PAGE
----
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Students Showcase Their STEAM Club Creations Through Annual Festival

Students Showcase Their STEAM Club Creations Through Annual Festival
Posted on 05/31/2019
STEAM at Ashley River

Students and teachers at Ashley River Creative Arts celebrated their fifth annual STEAM club festival on Friday, May 17, 2019.

STEAM is an approach in education that utilizes science, technology, engineering, arts, and mathematics that allows students to use their critical thinking skills to further their understanding of problem-solving and collaboration with others.

“STEAM mimics the real world more so than subjects in isolation,” said Jennifer Waldron, STEAM program coordinator, and teacher of the year. “It increases the complexity of thinking because you are using a cross-curricular approach.”

The STEAM club at Ashley River was formed about five years ago when Waldron noticed that leading a robotics club had some limitations on student creativity and was merely competitive. She created the STEAM club which is led by students but monitored by Waldron and Matthew Carrington, a fourth-grade teacher.

ARCAThe festival was held during the school day and allowed club members to showcase projects they worked on throughout the year.

Every year the theme for the festival varies due to the technologies available and student interests in creations. This year the theme was more focused on construction and creating games out of cardboard.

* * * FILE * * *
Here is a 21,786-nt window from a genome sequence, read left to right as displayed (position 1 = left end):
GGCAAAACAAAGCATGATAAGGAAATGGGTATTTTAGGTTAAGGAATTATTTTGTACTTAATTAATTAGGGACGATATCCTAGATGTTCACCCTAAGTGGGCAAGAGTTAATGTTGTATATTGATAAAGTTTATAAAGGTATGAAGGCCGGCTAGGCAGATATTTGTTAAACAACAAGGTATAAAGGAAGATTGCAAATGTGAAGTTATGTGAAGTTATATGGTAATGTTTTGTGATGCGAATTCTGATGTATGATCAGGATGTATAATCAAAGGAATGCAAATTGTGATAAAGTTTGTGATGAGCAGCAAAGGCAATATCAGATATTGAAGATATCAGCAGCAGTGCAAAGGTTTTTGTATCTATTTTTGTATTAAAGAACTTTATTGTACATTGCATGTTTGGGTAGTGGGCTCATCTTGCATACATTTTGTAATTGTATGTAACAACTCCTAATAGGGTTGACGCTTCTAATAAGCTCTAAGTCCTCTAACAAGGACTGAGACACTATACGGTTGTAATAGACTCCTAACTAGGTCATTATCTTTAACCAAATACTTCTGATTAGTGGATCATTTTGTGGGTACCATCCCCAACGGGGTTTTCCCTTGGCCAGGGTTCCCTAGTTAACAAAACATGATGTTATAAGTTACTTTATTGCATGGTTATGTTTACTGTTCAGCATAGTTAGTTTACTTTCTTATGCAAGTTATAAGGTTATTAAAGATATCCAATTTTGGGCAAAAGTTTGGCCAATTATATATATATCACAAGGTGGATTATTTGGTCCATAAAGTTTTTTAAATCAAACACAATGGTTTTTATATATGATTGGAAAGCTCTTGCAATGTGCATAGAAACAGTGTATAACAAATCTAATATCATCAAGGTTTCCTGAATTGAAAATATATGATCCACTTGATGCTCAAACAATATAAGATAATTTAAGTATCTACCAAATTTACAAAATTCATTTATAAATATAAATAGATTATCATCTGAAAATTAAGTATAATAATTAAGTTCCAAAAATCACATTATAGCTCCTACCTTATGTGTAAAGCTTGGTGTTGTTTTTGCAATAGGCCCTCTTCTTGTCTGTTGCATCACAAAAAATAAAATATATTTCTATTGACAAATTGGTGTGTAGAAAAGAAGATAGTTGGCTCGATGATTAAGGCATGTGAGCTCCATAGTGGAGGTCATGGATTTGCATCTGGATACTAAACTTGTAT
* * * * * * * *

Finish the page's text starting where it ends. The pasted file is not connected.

Some of these creations included a paint catapult, robot maze, stop-motion animation, programmed LEGO inventions, Makey Makey musical instruments, and more.

The festival allows these inventions to be presented but also influence other students to join, including minorities within the STEAM field.

“It was showcasing work, it was getting the population of our school aware and excited about STEAM, but it was also a recruiting tool because I wanted students to view it as ‘wow this is fun I don’t have to be an amazing coder’,” said Waldron.

It also has a positive impact on students within the club.

“I think one of the things they get out of it is they understand what it’s like the be a teacher first of all,” said Carrington. “They definitely get communication skills. A lot of the students that we work with are not natural presenters, and we see that they come out of their shell during the year but especially at the event because they are passionate about what they are doing and want to show off to people.”

Due to the positive impact of the club, the school is implementing STEAM learning into everyday learning next year at the school and Waldron, and Carrington hopes this will eventually influence the community to do the same.


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